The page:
What makes the Ojai Festival in California unique among festivals? Its Artistic Director continues year after year. Each year a different Music Director is chosen. That person curates the festival as through-performance. You are led by the music on a journey full of surprises and delights.

  • The House Of Blue Leaves

    John Guare's Surrealistic Play In South Florida

    By: Aaron Krause - May 20th, 2019

    Palm Beach Dramaworks' production of The House of Blue Leaves is a laugh fest, but lacks enough darkness. A talented cast of well-known South Florida performers excel in their roles. The actors and director convey the play's pathos and nail comic timing .While John Guare's play is a farce, it will surely leave you thinking.

  • Murasaki's Moon at Metropolitan Museum

    Michi Wiancko's Opera Debuts

    By: Susan Hall - May 20th, 2019

    Musical artist Michi Wiancko under the wing of the American Lyric Theater’s development program and backed by Opera America has written a new opera with librettist Deborah Brevoort. The 17th century Astor Chinese Garden Court was the setting of a modern take on the 11th century Tales of Genji. It was written by court lady-in-waiting Murasaki Shikibu who lived between 973-1025 C.E. in Japan. She was the daughter of a petty court noble.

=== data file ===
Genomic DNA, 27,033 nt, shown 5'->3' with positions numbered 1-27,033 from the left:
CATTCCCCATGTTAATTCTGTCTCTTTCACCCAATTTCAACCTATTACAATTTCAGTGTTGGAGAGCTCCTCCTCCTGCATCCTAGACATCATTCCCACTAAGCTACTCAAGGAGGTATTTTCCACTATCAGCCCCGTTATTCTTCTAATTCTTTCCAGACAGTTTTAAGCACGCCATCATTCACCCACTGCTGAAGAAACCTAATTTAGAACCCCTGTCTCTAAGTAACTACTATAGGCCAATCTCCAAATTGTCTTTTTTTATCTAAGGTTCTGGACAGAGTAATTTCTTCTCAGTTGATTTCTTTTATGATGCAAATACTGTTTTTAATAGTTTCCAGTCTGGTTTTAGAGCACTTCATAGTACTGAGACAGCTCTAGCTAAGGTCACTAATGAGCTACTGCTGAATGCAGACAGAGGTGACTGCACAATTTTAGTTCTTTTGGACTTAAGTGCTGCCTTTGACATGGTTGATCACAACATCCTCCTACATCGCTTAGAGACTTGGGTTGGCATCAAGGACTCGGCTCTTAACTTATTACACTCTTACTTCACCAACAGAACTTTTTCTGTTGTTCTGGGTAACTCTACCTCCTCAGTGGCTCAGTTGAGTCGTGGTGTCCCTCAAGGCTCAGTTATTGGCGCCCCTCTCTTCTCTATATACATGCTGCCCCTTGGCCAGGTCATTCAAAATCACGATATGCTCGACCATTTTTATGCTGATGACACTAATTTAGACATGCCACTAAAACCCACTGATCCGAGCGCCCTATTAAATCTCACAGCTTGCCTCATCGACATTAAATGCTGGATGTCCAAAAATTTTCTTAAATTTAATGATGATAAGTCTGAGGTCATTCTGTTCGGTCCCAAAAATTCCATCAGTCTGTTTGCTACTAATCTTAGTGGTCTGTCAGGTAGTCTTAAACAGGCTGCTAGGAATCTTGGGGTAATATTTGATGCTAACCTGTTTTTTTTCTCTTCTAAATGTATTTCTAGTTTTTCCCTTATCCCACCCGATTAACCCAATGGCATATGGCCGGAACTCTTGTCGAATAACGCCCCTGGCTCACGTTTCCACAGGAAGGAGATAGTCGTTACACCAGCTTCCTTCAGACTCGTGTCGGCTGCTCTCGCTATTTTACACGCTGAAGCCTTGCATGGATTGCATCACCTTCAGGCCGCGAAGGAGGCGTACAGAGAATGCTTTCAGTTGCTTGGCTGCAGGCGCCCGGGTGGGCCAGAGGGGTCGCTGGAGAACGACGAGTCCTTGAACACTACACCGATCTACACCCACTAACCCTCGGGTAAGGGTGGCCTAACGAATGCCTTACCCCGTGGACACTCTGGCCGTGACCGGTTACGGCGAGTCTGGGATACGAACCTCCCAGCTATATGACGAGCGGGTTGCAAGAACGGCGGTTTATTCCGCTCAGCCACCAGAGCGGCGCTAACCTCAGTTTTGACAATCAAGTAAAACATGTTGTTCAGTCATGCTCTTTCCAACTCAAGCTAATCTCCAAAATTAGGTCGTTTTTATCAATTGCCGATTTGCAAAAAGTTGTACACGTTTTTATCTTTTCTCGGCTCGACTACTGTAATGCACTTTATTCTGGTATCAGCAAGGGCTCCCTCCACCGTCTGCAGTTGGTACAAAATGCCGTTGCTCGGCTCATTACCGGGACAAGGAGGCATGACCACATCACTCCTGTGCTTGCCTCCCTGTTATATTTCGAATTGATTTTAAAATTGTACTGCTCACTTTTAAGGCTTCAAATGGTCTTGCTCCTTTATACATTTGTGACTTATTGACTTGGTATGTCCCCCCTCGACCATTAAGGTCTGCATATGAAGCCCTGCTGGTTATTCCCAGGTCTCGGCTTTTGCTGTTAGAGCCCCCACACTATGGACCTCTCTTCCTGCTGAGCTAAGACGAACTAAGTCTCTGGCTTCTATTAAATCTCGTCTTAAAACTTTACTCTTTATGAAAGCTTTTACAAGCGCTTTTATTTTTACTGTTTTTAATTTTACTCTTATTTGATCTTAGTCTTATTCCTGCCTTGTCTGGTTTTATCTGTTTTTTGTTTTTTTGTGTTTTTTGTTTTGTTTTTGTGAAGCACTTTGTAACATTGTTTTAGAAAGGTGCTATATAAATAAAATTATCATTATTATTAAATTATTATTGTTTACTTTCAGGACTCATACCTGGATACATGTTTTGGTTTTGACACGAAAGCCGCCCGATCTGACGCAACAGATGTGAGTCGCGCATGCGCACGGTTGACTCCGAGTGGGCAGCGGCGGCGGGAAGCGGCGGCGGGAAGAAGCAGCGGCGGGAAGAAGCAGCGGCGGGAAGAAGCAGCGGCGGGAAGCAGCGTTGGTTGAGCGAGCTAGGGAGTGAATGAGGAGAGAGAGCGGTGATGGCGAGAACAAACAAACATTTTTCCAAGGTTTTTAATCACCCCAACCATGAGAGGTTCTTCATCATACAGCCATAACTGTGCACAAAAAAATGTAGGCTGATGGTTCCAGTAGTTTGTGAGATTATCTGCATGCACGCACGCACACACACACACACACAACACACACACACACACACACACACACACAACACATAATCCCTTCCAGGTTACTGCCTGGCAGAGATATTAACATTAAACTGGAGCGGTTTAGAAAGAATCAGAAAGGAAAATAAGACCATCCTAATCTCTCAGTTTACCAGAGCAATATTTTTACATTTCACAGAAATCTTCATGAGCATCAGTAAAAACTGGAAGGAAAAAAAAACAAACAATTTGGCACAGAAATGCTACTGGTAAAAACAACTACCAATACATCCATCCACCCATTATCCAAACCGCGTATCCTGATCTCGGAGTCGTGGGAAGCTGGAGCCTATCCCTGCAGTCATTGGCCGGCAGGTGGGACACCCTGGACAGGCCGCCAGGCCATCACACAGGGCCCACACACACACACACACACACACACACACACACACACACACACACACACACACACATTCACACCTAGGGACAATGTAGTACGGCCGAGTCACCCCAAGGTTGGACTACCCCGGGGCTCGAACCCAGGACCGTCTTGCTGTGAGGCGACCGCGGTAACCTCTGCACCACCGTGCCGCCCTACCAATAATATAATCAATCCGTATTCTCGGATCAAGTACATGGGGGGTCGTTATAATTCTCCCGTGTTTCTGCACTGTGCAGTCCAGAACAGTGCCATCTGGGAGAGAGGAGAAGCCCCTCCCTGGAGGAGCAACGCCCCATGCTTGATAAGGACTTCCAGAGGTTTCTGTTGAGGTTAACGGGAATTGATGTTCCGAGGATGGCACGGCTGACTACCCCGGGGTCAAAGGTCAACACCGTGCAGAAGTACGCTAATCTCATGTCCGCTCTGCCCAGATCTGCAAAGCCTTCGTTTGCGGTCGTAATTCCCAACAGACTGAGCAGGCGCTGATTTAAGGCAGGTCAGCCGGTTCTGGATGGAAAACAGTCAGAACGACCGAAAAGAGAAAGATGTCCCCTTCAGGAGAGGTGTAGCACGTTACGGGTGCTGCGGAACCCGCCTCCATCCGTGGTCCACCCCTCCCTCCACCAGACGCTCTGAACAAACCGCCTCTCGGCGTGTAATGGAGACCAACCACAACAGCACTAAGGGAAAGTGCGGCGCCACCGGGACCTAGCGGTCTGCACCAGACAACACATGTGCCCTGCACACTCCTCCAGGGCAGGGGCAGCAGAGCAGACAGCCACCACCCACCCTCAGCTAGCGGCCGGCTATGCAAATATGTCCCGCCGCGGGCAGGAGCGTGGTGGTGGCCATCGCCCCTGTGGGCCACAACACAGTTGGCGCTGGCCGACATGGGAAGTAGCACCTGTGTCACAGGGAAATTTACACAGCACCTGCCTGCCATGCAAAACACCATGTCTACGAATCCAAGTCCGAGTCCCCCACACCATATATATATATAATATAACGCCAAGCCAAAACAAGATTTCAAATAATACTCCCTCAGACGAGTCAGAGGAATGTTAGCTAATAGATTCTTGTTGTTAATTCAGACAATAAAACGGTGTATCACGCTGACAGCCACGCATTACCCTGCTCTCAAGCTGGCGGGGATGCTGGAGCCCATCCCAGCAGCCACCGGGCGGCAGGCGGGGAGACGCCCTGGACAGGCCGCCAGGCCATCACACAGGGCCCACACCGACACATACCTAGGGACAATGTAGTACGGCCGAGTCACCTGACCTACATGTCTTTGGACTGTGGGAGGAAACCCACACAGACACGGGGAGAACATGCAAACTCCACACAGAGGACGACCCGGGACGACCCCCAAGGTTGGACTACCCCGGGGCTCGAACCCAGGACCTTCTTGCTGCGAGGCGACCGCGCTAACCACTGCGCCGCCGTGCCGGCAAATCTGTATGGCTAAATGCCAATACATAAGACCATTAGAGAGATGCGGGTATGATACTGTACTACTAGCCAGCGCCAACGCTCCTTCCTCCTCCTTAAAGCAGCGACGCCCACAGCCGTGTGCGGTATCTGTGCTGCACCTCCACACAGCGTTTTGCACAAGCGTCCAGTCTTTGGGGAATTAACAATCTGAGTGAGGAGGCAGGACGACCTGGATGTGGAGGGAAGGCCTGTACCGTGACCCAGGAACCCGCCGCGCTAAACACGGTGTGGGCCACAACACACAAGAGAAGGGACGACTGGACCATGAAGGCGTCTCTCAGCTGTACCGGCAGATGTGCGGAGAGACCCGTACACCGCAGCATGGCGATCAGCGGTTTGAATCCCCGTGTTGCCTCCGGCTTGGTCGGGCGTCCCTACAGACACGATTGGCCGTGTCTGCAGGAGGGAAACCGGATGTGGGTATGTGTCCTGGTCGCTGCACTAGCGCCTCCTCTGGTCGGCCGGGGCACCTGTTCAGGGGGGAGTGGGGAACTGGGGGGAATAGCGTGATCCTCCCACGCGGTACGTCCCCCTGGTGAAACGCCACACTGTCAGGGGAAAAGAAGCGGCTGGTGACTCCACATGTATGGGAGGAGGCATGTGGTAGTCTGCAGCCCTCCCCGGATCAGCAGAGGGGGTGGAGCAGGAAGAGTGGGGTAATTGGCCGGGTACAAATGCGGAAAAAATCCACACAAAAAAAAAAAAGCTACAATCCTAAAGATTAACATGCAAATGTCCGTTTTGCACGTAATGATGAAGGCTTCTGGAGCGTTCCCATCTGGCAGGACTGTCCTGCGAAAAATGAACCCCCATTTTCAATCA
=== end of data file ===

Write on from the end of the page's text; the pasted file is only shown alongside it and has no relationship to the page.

• Music Man

    Opening Goodspeed's Season

    By: Karen Isaacs - May 21st, 2019

    It’s amazing that this classic musical by Meredith Willson is having its first production at Goodspeed. It seems perfectly suited to the theater.

  • The Power Plant

    Toronto’s Renowned Contemporary Art Kunsthalle

    By: Charles Giuliano - May 16th, 2019

    Occupying a former municipal structure, since 1987, The Power Plant in Toronto has been a renowned presenter of Canadian and global contemporary art. We visited during the final days of three solo exhibitions: “Same Dream” by Omar Ba a Senegalese artist who divides time between Dakar and Geneva, Switzland. Shuvinai Ashoona, a member of a renowned family of Inuit artists, presented “Mapping Worlds.” For twenty years, Alicia Henry, a graduate of Yale, has resided in Nashville, Tennessee where she teaches at Fisk University. Her show was titled "Witnessing."

  • << Previous Next >>